Rio de Janeiro - Ciudad de Deus
Friday, July 22, 2016
Welcome to Rio!
I should probably start by saying that I like to travel, most likely like everybody around the world, but I am not a traveler that is used to luxury or business lounge, nor to hostels or shared bathrooms. I simply want to enjoy my time spent travelling in a new destination as much as I can by keeping in mind some of my principles: near, clean, paradise, cheap, secure and jaw dropping. Not that hard, right? 😀
Having all the above said, I will share my experience from Rio de Janeiro, Brazil.
Rio has been a dream to me since I was a little child and I watched all of the action movies or soap operas that took place in Brazil or they spoke Portuguese. I was fascinated by the colors, the language and the latino vibe that is so close to my nationality – Romanian.
Although I have dreamed of this place for so long, I never imagined that I could get there so easily. My journey would have taken place, in my mind, when I would have been 35 maybe and had a more stable financial situation.
Luckily enough, I didn’t have to wait until then 🙂
I was planning my trip to
Bali when I stumbled upon some great ticket prices to Rio, Tokyo and and some other cities. Having planned out more than 90% of my trip to Bali, I didn’t know what to do and for 2 nights I went to bed at 2 am while browsing the tickets. The 3rd day I bought them! Until then, I didn’t know much about Rio and I started looking for reviews, movies and trips to Rio so that I could plan my trip (I like to know in advance what to do, where to go, what to see, where to eat! and basically, to plan each day of my holiday with an activity).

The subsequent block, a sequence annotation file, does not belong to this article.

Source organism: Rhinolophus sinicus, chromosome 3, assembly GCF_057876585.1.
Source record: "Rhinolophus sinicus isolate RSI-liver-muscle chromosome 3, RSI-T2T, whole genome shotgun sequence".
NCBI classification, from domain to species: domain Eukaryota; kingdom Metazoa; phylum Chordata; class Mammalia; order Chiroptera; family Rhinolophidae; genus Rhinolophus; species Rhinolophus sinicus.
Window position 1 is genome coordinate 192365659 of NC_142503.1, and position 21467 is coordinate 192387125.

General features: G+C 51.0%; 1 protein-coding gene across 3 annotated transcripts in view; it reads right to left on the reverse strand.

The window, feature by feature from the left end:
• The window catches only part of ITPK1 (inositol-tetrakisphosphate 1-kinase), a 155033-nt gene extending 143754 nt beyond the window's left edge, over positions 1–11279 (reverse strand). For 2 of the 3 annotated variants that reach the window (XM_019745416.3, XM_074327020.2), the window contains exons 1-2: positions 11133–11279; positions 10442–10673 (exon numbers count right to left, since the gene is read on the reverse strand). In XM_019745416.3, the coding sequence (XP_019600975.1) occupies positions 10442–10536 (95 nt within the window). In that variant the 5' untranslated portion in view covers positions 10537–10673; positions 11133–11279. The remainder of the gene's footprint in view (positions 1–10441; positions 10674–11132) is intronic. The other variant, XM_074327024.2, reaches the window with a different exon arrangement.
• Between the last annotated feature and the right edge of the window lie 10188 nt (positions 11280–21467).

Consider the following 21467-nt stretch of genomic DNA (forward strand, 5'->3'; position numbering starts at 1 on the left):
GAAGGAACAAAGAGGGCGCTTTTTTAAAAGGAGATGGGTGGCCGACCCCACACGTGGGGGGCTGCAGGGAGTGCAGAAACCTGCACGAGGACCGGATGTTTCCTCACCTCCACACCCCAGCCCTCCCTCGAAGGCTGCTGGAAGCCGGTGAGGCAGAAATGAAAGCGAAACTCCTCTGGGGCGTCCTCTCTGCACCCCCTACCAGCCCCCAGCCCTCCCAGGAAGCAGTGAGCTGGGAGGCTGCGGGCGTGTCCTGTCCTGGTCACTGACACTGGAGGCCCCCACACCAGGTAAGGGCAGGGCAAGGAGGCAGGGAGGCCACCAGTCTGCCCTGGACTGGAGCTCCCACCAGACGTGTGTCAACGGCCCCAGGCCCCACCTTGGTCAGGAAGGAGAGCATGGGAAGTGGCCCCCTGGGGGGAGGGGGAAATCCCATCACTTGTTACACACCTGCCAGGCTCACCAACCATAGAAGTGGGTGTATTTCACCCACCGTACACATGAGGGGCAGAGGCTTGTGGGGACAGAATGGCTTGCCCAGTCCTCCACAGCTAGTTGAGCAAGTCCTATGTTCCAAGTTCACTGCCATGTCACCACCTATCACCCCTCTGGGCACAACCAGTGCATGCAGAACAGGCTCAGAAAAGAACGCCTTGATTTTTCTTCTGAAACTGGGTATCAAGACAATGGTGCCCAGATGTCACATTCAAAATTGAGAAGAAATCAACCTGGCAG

I watched the Ciudad de Deus movie 1 month prior to my flight and that was a big mistake! :))
I also started seeking information about Rio and there were several safety wearings. That didn’t sound so much fun so I started to look for accommodation in Santa Teresa neighborhood which was recommended as one of the safest in Rio. I found a great condo in a new building that has a great reviews and a STUNNING view of the Sugar Loaf mountain.
Trying to find more about Rio, I also browsed a lot of local agencies for trips and I found out that Rio is pretty expensive (that would blow up my budget of 1.100$ for the trip) in terms of transportation, food and accommodation. Doing my homework, I managed to put together a list of this of sightseeing musts: Christ the Redeemer, Pao de Acucar, Jardim Botanico, Buzios, Ilha Grande, Santa Teresa, Lagoa Rodrigo de Freitas, Ipanema and Copacabana beach, Tijuca National Park, Lapa district and Pedra Bonita.
My stay was 11 nights long in Rio, so I had plenty of time to see everything I wanted.
Tips and tricks about getting to the city